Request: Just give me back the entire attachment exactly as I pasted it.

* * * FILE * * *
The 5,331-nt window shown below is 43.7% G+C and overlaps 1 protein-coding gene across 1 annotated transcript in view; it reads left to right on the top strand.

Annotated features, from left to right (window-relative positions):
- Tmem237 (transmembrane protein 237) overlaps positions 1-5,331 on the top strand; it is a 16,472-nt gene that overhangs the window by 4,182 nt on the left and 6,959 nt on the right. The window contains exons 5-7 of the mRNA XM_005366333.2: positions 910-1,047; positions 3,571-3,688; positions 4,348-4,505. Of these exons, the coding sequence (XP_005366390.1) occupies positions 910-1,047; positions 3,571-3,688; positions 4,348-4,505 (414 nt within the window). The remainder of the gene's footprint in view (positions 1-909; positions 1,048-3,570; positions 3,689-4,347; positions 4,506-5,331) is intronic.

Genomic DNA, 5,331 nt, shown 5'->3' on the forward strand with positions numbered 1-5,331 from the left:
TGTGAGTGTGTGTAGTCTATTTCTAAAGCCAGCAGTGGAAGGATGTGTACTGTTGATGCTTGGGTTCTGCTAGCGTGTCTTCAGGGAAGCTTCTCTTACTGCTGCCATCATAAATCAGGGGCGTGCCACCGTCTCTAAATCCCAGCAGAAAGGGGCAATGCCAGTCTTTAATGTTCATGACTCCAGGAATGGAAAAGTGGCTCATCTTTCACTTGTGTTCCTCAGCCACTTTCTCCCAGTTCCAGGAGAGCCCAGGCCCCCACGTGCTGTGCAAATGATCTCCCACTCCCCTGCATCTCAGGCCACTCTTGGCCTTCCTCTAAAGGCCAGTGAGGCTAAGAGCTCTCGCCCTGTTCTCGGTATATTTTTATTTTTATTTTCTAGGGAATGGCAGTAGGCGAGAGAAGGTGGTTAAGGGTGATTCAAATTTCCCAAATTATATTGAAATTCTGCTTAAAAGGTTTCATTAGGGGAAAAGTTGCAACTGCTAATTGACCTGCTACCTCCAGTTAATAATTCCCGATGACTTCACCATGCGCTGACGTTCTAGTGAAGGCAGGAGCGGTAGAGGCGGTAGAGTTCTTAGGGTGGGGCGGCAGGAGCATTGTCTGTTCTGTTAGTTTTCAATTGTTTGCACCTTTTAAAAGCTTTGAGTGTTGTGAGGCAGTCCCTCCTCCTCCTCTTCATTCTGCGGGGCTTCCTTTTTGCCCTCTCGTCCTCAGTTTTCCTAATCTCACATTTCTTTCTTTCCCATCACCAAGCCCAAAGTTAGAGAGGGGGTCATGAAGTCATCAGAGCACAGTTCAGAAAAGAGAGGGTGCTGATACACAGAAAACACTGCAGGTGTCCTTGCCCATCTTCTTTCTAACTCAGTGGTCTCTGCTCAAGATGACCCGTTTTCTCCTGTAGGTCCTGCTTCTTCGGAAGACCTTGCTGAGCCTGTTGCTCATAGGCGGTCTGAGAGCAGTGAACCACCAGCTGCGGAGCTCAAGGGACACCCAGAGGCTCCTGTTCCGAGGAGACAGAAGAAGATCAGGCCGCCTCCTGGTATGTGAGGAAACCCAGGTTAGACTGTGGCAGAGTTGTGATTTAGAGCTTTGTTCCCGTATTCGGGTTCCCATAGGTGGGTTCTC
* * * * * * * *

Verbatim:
The 5,331-nt window shown below is 43.7% G+C and overlaps 1 protein-coding gene across 1 annotated transcript in view; it reads left to right on the top strand.

Annotated features, from left to right (window-relative positions):
- Tmem237 (transmembrane protein 237) overlaps positions 1-5,331 on the top strand; it is a 16,472-nt gene that overhangs the window by 4,182 nt on the left and 6,959 nt on the right. The window contains exons 5-7 of the mRNA XM_005366333.2: positions 910-1,047; positions 3,571-3,688; positions 4,348-4,505. Of these exons, the coding sequence (XP_005366390.1) occupies positions 910-1,047; positions 3,571-3,688; positions 4,348-4,505 (414 nt within the window). The remainder of the gene's footprint in view (positions 1-909; positions 1,048-3,570; positions 3,689-4,347; positions 4,506-5,331) is intronic.

Genomic DNA, 5,331 nt, shown 5'->3' on the forward strand with positions numbered 1-5,331 from the left:
TGTGAGTGTGTGTAGTCTATTTCTAAAGCCAGCAGTGGAAGGATGTGTACTGTTGATGCTTGGGTTCTGCTAGCGTGTCTTCAGGGAAGCTTCTCTTACTGCTGCCATCATAAATCAGGGGCGTGCCACCGTCTCTAAATCCCAGCAGAAAGGGGCAATGCCAGTCTTTAATGTTCATGACTCCAGGAATGGAAAAGTGGCTCATCTTTCACTTGTGTTCCTCAGCCACTTTCTCCCAGTTCCAGGAGAGCCCAGGCCCCCACGTGCTGTGCAAATGATCTCCCACTCCCCTGCATCTCAGGCCACTCTTGGCCTTCCTCTAAAGGCCAGTGAGGCTAAGAGCTCTCGCCCTGTTCTCGGTATATTTTTATTTTTATTTTCTAGGGAATGGCAGTAGGCGAGAGAAGGTGGTTAAGGGTGATTCAAATTTCCCAAATTATATTGAAATTCTGCTTAAAAGGTTTCATTAGGGGAAAAGTTGCAACTGCTAATTGACCTGCTACCTCCAGTTAATAATTCCCGATGACTTCACCATGCGCTGACGTTCTAGTGAAGGCAGGAGCGGTAGAGGCGGTAGAGTTCTTAGGGTGGGGCGGCAGGAGCATTGTCTGTTCTGTTAGTTTTCAATTGTTTGCACCTTTTAAAAGCTTTGAGTGTTGTGAGGCAGTCCCTCCTCCTCCTCTTCATTCTGCGGGGCTTCCTTTTTGCCCTCTCGTCCTCAGTTTTCCTAATCTCACATTTCTTTCTTTCCCATCACCAAGCCCAAAGTTAGAGAGGGGGTCATGAAGTCATCAGAGCACAGTTCAGAAAAGAGAGGGTGCTGATACACAGAAAACACTGCAGGTGTCCTTGCCCATCTTCTTTCTAACTCAGTGGTCTCTGCTCAAGATGACCCGTTTTCTCCTGTAGGTCCTGCTTCTTCGGAAGACCTTGCTGAGCCTGTTGCTCATAGGCGGTCTGAGAGCAGTGAACCACCAGCTGCGGAGCTCAAGGGACACCCAGAGGCTCCTGTTCCGAGGAGACAGAAGAAGATCAGGCCGCCTCCTGGTATGTGAGGAAACCCAGGTTAGACTGTGGCAGAGTTGTGATTTAGAGCTTTGTTCCCGTATTCGGGTTCCCATAGGTGGGTTCTC